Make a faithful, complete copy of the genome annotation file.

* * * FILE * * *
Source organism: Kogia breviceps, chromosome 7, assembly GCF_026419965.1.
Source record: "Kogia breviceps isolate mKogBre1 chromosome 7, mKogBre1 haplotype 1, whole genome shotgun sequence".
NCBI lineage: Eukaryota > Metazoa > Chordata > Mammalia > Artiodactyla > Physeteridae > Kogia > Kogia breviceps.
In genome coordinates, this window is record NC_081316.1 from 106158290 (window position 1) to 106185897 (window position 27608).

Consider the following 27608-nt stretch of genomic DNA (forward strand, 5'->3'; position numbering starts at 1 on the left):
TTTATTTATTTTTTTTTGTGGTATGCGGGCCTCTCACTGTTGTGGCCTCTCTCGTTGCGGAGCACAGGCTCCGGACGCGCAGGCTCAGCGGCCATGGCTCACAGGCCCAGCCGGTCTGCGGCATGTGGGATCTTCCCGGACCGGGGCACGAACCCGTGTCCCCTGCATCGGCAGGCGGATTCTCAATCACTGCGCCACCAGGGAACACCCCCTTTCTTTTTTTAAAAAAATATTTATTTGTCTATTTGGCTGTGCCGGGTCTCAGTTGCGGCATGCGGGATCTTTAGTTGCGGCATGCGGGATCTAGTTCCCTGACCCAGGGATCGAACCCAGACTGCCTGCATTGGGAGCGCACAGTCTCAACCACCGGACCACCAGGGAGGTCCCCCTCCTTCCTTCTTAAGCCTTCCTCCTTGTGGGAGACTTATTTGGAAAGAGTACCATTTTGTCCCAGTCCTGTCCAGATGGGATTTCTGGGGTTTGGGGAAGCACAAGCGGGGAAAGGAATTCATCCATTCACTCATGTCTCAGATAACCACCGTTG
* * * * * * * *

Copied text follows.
Source organism: Kogia breviceps, chromosome 7, assembly GCF_026419965.1.
Source record: "Kogia breviceps isolate mKogBre1 chromosome 7, mKogBre1 haplotype 1, whole genome shotgun sequence".
NCBI lineage: Eukaryota > Metazoa > Chordata > Mammalia > Artiodactyla > Physeteridae > Kogia > Kogia breviceps.
In genome coordinates, this window is record NC_081316.1 from 106158290 (window position 1) to 106185897 (window position 27608).

Consider the following 27608-nt stretch of genomic DNA (forward strand, 5'->3'; position numbering starts at 1 on the left):
TTTATTTATTTTTTTTTGTGGTATGCGGGCCTCTCACTGTTGTGGCCTCTCTCGTTGCGGAGCACAGGCTCCGGACGCGCAGGCTCAGCGGCCATGGCTCACAGGCCCAGCCGGTCTGCGGCATGTGGGATCTTCCCGGACCGGGGCACGAACCCGTGTCCCCTGCATCGGCAGGCGGATTCTCAATCACTGCGCCACCAGGGAACACCCCCTTTCTTTTTTTAAAAAAATATTTATTTGTCTATTTGGCTGTGCCGGGTCTCAGTTGCGGCATGCGGGATCTTTAGTTGCGGCATGCGGGATCTAGTTCCCTGACCCAGGGATCGAACCCAGACTGCCTGCATTGGGAGCGCACAGTCTCAACCACCGGACCACCAGGGAGGTCCCCCTCCTTCCTTCTTAAGCCTTCCTCCTTGTGGGAGACTTATTTGGAAAGAGTACCATTTTGTCCCAGTCCTGTCCAGATGGGATTTCTGGGGTTTGGGGAAGCACAAGCGGGGAAAGGAATTCATCCATTCACTCATGTCTCAGATAACCACCGTTG